UK announces sanctions on Zimbabwe president's advisor
Friday July 23 2021
The United Kingdom has imposed an asset freeze and travel ban on one of Zimbabwe President Emmerson Mnangagwa’s advisors for alleged corruption.
UK Foreign secretary Dominic Raab said the wealthy Kudakwashe Tagwirei was at the centre of a controversial government agriculture subsidy where he is alleged to have siphoned over $3 billion from the State through Treasury Bills.
The sanctions will also apply to any entities that the businessman owns or controls.
“(Mr Tagwirei) profited significantly from the misappropriation of property at the expense of wider macroeconomic stability in Zimbabwe, in one of the most serious incidences of corruption under the current government,” Mr Raab said.
“His company, Sakunda Holdings, redeemed government of Zimbabwe Treasury Bills at up to 10 times their official value.
“His actions accelerated the deflation of Zimbabwe’s currency, increasing the price of essentials such as food, for Zimbabwean citizens.”
Melanie Robinson, the British ambassador to Zimbabwe, said corruption was harmful to ordinary people.
“Corruption harms ordinary people, which is why the UK imposed an asset freeze and travel ban on Kudakwashe Tagwirei,” Ambassador Robinson said.
“I look forward to seeing the Zimbabwean government put its commitment to fight corruption into action.”
Mr Tagwirei was one of five people targeted in the UK sanctions under the Global Anti-Corruption sanctions regime.
Others that were targeted are Equatorial Guinea Vice President Teodoro Obiang Mangue, Venezuela businessmen Nain Saab Moran, and Alvaro Enrique Pulido Vargas and an Iraq governor Nawfal Hammadi Al-Sultan.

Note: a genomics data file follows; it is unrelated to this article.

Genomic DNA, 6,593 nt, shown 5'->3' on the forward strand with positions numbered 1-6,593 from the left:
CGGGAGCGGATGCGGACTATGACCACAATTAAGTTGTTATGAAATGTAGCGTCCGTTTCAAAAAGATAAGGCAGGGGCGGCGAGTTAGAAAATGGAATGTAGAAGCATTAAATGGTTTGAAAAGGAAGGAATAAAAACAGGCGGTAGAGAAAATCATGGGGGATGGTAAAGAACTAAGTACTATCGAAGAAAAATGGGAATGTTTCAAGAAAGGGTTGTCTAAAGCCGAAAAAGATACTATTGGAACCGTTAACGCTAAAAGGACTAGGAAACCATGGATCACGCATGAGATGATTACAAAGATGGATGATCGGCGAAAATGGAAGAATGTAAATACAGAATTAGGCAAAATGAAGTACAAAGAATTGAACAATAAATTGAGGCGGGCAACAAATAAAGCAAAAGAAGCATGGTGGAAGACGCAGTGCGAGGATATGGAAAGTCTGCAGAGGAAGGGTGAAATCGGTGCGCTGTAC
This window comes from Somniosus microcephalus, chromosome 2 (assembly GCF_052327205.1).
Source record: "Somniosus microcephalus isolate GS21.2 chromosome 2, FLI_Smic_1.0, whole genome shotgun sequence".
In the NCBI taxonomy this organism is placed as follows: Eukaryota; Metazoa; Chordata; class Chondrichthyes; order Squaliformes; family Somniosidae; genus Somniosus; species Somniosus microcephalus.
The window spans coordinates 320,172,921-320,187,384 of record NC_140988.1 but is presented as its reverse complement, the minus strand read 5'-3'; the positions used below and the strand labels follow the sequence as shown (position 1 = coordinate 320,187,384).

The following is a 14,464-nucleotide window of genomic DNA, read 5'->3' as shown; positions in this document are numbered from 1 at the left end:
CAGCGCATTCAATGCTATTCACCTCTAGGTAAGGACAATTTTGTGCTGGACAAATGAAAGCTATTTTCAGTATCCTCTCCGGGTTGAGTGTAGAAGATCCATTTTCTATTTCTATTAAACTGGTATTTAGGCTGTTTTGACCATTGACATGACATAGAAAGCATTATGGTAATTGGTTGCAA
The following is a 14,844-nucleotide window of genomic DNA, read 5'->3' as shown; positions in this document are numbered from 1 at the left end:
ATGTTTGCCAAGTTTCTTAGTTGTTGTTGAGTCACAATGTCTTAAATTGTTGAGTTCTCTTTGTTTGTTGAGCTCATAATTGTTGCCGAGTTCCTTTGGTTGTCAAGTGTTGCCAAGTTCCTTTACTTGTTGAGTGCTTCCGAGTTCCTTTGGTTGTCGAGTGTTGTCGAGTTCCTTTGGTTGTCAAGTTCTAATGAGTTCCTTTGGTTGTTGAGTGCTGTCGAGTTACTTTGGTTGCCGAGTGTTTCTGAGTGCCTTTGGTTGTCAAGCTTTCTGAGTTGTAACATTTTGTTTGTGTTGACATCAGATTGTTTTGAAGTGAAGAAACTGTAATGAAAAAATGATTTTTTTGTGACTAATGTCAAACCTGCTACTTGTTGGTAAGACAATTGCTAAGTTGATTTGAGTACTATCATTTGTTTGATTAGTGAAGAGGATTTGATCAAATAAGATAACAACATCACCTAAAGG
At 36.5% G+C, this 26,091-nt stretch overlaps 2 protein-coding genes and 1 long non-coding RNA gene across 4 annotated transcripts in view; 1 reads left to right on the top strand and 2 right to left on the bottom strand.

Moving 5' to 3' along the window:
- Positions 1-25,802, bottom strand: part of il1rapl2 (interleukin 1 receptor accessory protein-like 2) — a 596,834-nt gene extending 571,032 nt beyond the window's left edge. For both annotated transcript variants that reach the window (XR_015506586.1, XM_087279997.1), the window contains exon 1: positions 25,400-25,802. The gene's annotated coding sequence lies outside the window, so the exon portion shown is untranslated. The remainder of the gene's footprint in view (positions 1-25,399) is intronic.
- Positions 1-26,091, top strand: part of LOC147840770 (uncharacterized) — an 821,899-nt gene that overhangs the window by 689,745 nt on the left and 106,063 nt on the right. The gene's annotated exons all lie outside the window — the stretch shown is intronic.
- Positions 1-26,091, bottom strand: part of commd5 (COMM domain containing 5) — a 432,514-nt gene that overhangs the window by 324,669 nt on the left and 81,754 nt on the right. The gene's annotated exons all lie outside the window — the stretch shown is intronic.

Last year, the United States imposed similar sanctions on Mr Tagwirei whom it said “provided high priced items such as expensive cars to senior level Zimbabwean government officials.”
Several military figures and politicians from the ruling Zanu PF have over the years been sanctioned by the UK, US and the European Union (EU) for their alleged roles in human rights violations in Zimbabwe.
The US first imposed sanctions on Zimbabwe in 2001 when it enacted the Zimbabwe Democracy and Economic Recovery Act (Zidera).
Zidera bars Americans sitting on boards of international financial institutions such as the International Monetary Fund and the World Bank from supporting financing arrangements for the southern African country.
A year after the law was passed; the US introduced an executive order of measures that imposed a travel ban and an asset freeze against the late ruler Robert Mugabe and his close associates.
Zimbabwe argues that the sanctions were punishment for its land reform programme that began in 2000 and saw the seizure of nearly 5 000 commercial farms owned by white Zimbabweans that were re-distributed to landless blacks.